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Apache Maven 3 Cookbook (Quick Answers to Common Problems) Paperback – August 25, 2011
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About the Author
Srirangan is a passionate programmer with three years of freelance and five years of industry experience. He has been involved with projects in a wide array of technologies including Google App Engine, Python, Java, Adobe Flex, and PHP.He brings a unique approach to problem solving, design, and architecture with a focus on simplicity and effectiveness. Supplemented with a keen understanding of business, he brings an added perspective to his work. He specializes in the Defense, Aerospace, and Strategic sectors and has a never-ending passion for product innovation and development. He is a speaker at various technology events and is a keen follower of industry and technology.
Top Customer Reviews
For anything more serious though, the Maven documentation is where you need to go.
As an introduction to Maven for Newbies, it's a 4 star.
As a Cookbook though, it's a 1 start.
This book isn't for everyone though. Just like with any book.
If you're thinking about this book, bear in mind that it is for the absolute maven newbies. If you understand Maven at least a bit, you're fine with google and reference documentation when needed.
The most annoying thing about this book is its verbosity. It keeps wasting pages on absolutly trivial stuff - like downloading IDE where to click and so on. Book also tried to cove ther very basic (and very easily googleable) information about integrating with common technologies like Spring, Android, GWT, Java EE etc. I prefer when product vendors provide information about Maven integration, not when Maven book is trying to cover all possible frameworks and show only hello world examples. This verbosity I am mentioning added a lot of pages to the book and made it look reasonably sized. But most of this size is just fat that you're probably not inrested into.
As for Kindle version, formatting sucked and XML codes (which is like third of this book) weren't indented properly.
The book is targeted for Software Developers who want to start with Maven, therefore it is important to have a generic knowledge about Software Development and the challenges that need to be tackled when building Software; the definition of Application Lifecycle Management is good reading to start.
It is highly advised to follow this book with a laptop close to you, having a working installation of Maven 3.0.x; the first chapter of this book will guide you through the process.
Maven 3 Cookbook is a great contribution to the Maven Community and I am happy to have it reviewed; it does not cover everything for sure, but gives you a very quick start on Maven and remarks what are the most important aspects of a software lifecycle providing simple examples; it is definitely a nice reading for someone that has never used Maven.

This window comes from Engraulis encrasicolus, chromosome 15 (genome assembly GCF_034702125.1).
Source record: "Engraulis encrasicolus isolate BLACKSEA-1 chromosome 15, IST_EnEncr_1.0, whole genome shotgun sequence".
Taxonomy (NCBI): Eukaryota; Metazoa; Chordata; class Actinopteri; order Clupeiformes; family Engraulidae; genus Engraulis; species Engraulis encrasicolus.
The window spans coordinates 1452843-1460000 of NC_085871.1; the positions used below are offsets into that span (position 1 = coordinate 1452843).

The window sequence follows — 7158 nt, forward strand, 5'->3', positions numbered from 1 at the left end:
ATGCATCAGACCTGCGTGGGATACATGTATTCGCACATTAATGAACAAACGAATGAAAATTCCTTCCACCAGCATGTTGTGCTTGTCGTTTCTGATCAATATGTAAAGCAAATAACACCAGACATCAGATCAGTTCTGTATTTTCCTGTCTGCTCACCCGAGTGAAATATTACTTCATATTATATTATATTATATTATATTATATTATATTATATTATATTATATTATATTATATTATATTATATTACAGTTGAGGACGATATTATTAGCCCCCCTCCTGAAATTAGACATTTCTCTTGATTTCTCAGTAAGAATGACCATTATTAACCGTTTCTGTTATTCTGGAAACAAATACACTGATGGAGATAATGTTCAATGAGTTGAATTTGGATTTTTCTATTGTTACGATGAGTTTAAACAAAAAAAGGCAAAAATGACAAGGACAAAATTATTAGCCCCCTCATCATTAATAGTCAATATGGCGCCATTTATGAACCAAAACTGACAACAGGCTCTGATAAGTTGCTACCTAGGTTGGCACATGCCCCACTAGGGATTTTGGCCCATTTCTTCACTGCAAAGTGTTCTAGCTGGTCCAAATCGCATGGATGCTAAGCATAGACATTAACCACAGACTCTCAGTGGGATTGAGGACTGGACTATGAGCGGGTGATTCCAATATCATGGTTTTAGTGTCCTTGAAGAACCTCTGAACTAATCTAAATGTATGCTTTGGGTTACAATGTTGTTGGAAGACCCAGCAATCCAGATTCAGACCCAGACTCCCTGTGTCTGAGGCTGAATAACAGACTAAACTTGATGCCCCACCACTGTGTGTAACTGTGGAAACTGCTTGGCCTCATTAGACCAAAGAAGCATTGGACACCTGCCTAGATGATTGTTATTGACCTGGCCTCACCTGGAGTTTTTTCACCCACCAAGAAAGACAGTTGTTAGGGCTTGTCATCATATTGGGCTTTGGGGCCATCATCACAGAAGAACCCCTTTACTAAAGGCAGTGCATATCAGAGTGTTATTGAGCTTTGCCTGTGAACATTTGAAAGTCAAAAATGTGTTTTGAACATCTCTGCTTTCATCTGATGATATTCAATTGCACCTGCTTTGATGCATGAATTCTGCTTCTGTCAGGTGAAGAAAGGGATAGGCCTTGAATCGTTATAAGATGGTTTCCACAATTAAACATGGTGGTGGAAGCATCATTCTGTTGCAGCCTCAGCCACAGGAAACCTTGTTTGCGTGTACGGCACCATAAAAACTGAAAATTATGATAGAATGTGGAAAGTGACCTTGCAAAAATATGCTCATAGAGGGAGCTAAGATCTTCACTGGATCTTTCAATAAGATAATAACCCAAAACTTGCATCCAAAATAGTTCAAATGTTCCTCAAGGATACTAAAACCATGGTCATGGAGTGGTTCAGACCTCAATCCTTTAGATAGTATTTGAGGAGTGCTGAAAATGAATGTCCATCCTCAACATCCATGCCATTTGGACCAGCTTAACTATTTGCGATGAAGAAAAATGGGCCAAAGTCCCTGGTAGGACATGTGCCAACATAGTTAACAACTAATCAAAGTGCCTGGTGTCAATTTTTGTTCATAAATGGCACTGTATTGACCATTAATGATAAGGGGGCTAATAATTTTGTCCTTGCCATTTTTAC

From a general perspective, the book is well written, it provides a clear chapter structure and a high readability; the Maven archetypes provided by Packt are very useful and save a lot of time copy/pasting code if you want to run the examples.
The Maven expert could get a bit bored with this reading, although there are some very nice considerations and snippets, especially on Chapter 3, 4 and 6.
Although the book covers and amazing amount of topics, yet being able to keep it simple and readable, some important topics are missing; I strongly advise to deepen your Maven know-how reading also
* Maven: The Complete Reference
* Maven by Example
* Maven Cookbook
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It could be used to help u get started that's all it can do.
I have no idea of Maven at all, and this book definitively doesn't help: the descriptions of the "recipes" are direct to solve specific problems when using maven could arise.
However it could be a good book when you have certain knowledge of Maven and you need help for specific tasks.
The beginning was a bit repetitive. The how to install for Windows/Mac/etc repeat pieces instead of having one section and showing the differences.
The cookbook recipes show common things you'll start with - building different types, a Spring app, etc. It even shows Google app engine. The book also includes tools like coding standards. The author says codings standards tools help "lesser experienced programmers adhere to standards expected of them." Hmm. Experienced folks need standards too. Can't remember everything!
That would be only complaint. The book shows so many different things, there isn't room for depth. I have concerns about the depth of the Sonatype book too though so I can hardly hold it against the Packt book. (I'd like links to references on where plugin variables and the like are stored.)
Disclosure: I received a copy of this book from the publisher in exchange for writing this review on behalf of CodeRanch.
Most Recent Customer Reviews
- most of the book is just copied from maven doc's.
- pads out the pages with useless examples
- get 'Maven the definitive guide' -it's much much much better, written by... Read more
This book definitively is not for beginners.
I have no idea of Maven at all, and this book definitively doesn't help: the descriptions of the "recipes" are... Read more
Here is the summary: this book is a waste of time. Do not buy it. $39? - you must be kidding me. It does not worth a 50 cents. Read morePublished on January 15, 2012 by John Morgan
This book is much worse than standard maven documentation so it would be a good idea to read it instead of buying the book.Published on January 8, 2012 by Konstantin Solomatov